Boxing


Benn and Collins complete Prizefighter draw

boxingNigel Benn and Steve Collins performed the Prizefighter Super Middleweights draw at the Covent Garden Hotel in London ahead of the June 30 event on Sky Sports.

Patrick Mendy makes Prizefighter history as the youngest boxer to take part in the show, and he kicks-off the night against Dudley’s Sam Horton, a fighter full of confidence after a positive showing against James DeGale for the WBA International super middleweight title.

The winner of that fight will face a semi-final against either Waltham Abbey’s Daniel Cadman and Birmingham’s Eddie McIntosh in the second quarter-final.

The third quarter-final pits unbeaten Welshman Jeff Evans against Sheffield’s Peter Fedorenko, fighting for just the second time since almost a decade out of the ring. The winner of that fight faces the victor of the final quarter-final, where public vote winner Tony Salam from Stoke Newington takes on English super middleweight champion Paul David from Northampton..

The legendary duo, whom both held the world super middleweight title in their illustrious careers and locked horns in two colossal title fights in the mid-90s, and both men were full of praise for Barry Hearn’s eight-man, one night tournament.

“It's a terrific format and it's breathed new life into boxing,” said Benn. “Three threes? That would've been great for me, get it over quickly – that’s right up my street, you don't want to be holding anything back it's guns blazing from the beginning to the end. You can't leave anything in the tank.”

Irishman Collins echoed Benn’s sentiments and was in no doubt as to the importance of the event in British boxing today.

“It springboards them into stardom,” said the Irishman. “It's a lot of risk but it's a shortcut to fame. It's a great concept; the whole idea is terrific with fans watching eight contenders put it all on the line to become a champion in the space of a couple of hours. The winner then becomes a recognised name, his career goes up and he gets new people coming to his fights. There is nothing about it that's negative – the whole thing is a positive for boxing and it would've been great had it been around when I was fighting as there were a lot of good boxers who never got the chance to show what they can do.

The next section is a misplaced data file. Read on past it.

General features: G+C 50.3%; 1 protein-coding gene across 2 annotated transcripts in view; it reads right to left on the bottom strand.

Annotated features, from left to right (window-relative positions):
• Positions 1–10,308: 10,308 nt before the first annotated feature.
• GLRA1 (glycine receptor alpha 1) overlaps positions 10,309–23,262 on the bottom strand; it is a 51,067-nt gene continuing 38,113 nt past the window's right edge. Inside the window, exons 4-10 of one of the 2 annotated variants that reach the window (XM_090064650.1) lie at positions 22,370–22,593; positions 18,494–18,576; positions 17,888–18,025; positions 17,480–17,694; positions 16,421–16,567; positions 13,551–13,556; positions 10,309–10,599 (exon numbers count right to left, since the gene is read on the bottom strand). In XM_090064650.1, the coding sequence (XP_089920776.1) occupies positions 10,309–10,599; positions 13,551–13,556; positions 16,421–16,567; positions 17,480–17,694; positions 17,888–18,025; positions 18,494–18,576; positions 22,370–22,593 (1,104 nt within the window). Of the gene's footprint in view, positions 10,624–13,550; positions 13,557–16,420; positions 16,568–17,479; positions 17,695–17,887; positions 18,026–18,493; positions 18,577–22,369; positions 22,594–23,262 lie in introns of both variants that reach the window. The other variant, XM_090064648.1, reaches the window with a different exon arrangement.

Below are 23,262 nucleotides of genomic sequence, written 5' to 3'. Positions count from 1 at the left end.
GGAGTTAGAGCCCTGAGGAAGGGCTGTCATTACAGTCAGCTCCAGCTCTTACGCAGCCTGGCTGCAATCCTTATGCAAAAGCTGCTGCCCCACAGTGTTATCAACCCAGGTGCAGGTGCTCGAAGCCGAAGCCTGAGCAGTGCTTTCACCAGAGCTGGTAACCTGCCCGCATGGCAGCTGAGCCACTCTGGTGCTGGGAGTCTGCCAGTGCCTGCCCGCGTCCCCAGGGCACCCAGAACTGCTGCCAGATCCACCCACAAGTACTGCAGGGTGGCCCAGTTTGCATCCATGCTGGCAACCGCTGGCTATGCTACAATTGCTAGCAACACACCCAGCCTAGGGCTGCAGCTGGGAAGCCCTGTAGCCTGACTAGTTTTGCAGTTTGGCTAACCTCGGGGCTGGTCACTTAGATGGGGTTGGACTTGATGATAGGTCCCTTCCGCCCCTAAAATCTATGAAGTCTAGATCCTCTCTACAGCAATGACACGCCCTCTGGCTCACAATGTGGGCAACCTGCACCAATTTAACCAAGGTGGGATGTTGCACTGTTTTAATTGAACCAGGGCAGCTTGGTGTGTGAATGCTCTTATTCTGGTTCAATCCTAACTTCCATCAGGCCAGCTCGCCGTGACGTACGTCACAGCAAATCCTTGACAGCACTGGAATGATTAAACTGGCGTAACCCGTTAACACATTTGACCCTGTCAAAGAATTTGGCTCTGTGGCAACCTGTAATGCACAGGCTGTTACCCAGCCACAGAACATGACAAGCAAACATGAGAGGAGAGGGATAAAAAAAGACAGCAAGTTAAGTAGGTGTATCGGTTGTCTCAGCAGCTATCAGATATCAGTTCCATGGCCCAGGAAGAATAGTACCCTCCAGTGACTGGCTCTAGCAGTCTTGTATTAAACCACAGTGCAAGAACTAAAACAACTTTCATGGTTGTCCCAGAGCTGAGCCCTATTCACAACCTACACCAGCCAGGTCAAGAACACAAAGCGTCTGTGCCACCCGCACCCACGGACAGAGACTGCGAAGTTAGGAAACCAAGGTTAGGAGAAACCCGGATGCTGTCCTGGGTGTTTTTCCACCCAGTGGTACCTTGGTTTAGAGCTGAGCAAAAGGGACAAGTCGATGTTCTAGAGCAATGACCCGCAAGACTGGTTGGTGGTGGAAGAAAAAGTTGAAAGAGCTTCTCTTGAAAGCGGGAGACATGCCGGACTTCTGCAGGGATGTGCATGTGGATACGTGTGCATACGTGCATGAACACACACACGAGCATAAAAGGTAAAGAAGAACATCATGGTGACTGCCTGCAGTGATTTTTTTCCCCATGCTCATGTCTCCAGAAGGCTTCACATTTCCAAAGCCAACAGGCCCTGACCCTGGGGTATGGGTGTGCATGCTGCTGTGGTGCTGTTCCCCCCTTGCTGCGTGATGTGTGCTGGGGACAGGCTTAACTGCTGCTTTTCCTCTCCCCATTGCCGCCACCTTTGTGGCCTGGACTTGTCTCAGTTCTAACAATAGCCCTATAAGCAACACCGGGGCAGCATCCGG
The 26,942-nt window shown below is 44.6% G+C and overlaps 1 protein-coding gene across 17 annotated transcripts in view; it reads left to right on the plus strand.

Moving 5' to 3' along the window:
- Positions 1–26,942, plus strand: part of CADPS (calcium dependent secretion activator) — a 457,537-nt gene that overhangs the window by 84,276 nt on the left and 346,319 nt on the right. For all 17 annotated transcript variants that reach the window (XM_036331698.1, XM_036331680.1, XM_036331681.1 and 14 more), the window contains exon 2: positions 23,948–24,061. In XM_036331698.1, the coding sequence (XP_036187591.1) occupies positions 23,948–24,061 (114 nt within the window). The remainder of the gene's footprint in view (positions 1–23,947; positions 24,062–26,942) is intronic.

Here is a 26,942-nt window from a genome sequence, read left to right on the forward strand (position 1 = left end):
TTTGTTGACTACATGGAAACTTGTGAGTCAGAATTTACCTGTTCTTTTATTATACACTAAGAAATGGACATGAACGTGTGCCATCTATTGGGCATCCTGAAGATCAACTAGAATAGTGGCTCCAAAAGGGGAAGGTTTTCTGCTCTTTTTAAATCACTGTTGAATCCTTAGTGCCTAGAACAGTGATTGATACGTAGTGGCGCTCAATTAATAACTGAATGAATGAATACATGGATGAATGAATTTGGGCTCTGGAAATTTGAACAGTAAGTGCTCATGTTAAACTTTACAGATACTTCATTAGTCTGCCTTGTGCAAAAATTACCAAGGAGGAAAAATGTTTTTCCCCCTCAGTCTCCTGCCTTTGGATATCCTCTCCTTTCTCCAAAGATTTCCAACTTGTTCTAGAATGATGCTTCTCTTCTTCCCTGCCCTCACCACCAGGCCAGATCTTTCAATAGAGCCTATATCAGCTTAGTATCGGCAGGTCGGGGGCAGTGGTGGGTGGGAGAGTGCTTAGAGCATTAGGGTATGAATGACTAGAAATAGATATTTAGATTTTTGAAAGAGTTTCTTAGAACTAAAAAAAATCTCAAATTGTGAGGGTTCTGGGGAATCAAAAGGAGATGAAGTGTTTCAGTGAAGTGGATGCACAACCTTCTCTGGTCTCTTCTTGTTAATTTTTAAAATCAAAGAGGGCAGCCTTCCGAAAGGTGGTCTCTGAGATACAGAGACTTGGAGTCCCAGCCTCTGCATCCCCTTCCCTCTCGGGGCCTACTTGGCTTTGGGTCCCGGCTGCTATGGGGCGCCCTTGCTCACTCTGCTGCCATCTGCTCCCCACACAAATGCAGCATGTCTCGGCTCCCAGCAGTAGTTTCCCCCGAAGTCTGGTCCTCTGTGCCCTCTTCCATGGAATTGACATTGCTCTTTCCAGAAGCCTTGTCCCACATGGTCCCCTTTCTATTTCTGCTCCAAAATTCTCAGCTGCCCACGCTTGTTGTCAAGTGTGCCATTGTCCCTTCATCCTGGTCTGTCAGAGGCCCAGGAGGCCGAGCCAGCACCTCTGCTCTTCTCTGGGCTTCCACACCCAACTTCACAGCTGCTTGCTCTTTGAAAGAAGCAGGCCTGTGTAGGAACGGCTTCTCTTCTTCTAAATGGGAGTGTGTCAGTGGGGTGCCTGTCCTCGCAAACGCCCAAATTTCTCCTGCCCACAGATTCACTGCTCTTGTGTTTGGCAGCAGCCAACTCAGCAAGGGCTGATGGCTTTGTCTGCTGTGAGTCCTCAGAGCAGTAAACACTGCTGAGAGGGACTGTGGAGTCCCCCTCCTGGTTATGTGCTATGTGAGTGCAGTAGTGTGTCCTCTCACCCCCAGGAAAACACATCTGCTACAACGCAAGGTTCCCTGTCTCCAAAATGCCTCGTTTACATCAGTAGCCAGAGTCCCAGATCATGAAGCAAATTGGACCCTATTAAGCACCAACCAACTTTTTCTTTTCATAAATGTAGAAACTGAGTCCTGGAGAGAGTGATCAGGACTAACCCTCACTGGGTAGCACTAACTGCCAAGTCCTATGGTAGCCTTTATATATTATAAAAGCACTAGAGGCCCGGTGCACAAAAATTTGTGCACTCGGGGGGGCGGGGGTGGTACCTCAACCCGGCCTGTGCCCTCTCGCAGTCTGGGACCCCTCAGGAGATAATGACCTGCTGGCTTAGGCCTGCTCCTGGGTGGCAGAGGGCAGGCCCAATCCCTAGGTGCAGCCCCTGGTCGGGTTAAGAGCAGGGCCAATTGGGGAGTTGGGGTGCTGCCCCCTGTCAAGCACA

“It's a lot of pressure all on one night - you make one mistake and you are out,” said Collins. “People say it's like an amateur fight but it's not at all, you have to squeeze an awful lot into those three round and in the professional game over 10-12 rounds you have time to make mistakes and you can still come back from behind.

“When I fought I knew the fighter I was up against” said Collins. “If he was a tall guy, I'd have sparring partners who were tall and so on, but on one night you can have a southpaw, a short guy, a fast guy, a tall guy, the only way to prepare for this is to get as much unorthodox and unpredictable sparring as you can and try to squeeze as many different things into your preparation as possible. Me? I'd have won it! You cannot anticipate what is coming your way, so you have to get fit and expect the unexpected.”

THE DRAW

Quarter-final one – Patrick Mendy v Sam Horton

Quarter-final two – Daniel Cadman v Eddie McIntosh

Quarter-final three – Jeff Evans v Peter Fedorenko

Quarter-final four – Tony Salam v Paul David

Tickets for Prizefighter Super Middleweights are available now at £35 (unreserved), £60 (ringside) and £100 (VIP) – call Matchroom Sport on 01277 359900.

Article posted on 25.06.2010



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